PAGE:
The Dallas Museum of Art’s atrium began to fill with people for a symposium discussing topics in D Magazine’s special edition, “Dallas and The New Urbanism.” After enjoying a spread of breakfast tacos, pastries, fruit, and coffee, the 350 attendees moved into Horchow Auditorium for the sold-out event. Dallas County Judge Clay Jenkins introduced co-founder and chairman of D Magazine Partners, Wick Allison, who welcomed the audience and started the conversation for bettering the city of Dallas.
For the first panel, The Transition from a Commuter to Residential City: How We Get There, D editor Tim Rogers—who bought new slacks for the occasion—served as the moderator for the panelists: Tillie Borchers, director of investments at Civitas Capital Group; Kourtny Garrett, president and CEO of Downtown Dallas, Inc.; Patrick Kennedy, partner at Space Between Design Studio and D contributor; and Chris Leinberger, professor at George Washington University, chair of GWSB Center for Real Estate and Urban Analysis, and D contributor.
The second panel, Reclaiming our Urban Identity: Dallas’ Competitive Advantage, was moderated by State Rep. and Chairman Rafael Anchia, who co-founded Civitas. The panelists were Jessica Burnham, director and clinical professor of the MADI Program at SMU and former executive director of the Deep Ellum Foundation; Mike Hoque, restaurateur and developer with DRG Concepts and Hoque Global; and Elizabeth Wattley, director of strategic initiatives at CitySquare.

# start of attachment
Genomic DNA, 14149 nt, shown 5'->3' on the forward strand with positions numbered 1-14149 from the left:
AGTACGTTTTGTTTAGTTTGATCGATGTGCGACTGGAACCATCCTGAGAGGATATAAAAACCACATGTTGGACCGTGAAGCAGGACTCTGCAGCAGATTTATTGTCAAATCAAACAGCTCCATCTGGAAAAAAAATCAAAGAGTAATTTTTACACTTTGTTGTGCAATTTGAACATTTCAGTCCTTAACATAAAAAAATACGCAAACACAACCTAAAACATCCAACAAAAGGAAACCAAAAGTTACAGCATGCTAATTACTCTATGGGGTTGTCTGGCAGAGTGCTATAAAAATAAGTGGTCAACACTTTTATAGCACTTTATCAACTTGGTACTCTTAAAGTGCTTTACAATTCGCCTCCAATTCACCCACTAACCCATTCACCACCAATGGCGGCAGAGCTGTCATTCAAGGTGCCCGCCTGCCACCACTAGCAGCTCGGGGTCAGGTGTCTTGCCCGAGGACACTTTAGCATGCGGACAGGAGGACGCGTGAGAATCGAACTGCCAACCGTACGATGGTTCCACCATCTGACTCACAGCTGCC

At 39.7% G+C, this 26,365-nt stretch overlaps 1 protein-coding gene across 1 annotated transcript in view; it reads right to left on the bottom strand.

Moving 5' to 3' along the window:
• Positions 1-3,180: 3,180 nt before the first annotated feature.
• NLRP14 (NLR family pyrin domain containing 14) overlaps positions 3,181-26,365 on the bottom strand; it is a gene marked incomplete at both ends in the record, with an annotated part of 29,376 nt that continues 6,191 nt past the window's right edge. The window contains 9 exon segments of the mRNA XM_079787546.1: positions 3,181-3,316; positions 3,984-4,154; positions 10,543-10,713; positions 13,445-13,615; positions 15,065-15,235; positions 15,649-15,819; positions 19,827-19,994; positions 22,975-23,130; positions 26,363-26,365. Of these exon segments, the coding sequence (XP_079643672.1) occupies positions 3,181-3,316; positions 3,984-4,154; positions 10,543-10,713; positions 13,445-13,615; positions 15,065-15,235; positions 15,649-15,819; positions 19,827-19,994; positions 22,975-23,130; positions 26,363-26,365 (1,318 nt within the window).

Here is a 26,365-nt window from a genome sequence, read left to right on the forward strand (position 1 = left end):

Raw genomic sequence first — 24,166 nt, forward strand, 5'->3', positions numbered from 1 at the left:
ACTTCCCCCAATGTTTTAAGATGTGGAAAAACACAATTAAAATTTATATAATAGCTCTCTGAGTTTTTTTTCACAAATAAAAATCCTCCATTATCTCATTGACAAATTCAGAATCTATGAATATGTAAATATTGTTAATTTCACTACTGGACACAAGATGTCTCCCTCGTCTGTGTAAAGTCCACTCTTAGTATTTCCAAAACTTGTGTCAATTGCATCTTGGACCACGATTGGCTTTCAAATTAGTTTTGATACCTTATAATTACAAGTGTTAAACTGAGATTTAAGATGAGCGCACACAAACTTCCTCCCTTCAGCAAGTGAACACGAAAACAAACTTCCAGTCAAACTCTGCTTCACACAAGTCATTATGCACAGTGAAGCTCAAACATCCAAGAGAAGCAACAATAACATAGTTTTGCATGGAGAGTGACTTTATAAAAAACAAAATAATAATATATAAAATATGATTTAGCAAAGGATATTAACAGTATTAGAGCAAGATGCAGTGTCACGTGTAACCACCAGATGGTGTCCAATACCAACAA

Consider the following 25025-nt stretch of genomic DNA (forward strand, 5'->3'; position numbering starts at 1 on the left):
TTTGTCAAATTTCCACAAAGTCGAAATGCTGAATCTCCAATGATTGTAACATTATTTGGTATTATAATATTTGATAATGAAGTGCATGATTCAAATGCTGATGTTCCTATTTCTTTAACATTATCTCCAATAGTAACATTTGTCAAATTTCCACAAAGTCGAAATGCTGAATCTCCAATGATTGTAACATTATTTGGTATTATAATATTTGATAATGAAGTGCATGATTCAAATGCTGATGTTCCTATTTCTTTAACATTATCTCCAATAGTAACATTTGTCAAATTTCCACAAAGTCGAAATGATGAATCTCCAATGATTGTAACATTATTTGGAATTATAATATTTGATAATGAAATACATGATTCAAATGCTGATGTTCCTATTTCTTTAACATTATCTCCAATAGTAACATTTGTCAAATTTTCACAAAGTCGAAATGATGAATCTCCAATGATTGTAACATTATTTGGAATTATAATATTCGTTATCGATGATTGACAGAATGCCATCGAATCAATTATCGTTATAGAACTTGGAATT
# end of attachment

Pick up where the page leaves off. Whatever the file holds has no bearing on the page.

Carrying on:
After a refreshment break, the third panel commenced and discussed Displacement vs. Intentional Growth: Building an Inclusive City. Philip Wise, founder of Cienda Partners and first leader of Dallas Area Habitat for Humanity, moderated the panel, whose speakers were Raquel Favela, assistant city manager for the city of Dallas; Tammy Johnston, national account manager at Sprint Nextel, president of the Fair Park Neighborhood Association, and CEO of Greater Communities of Fair Park; and Chad West, attorney and member of Dallas’ City Planning Commission. Wick Allison closed out the symposium on a hopeful note: “The future can be intentional. We can take charge of the future—and are taking charge of the future—and be just as intentional in restoring our communities as they were in the past in destroying them.”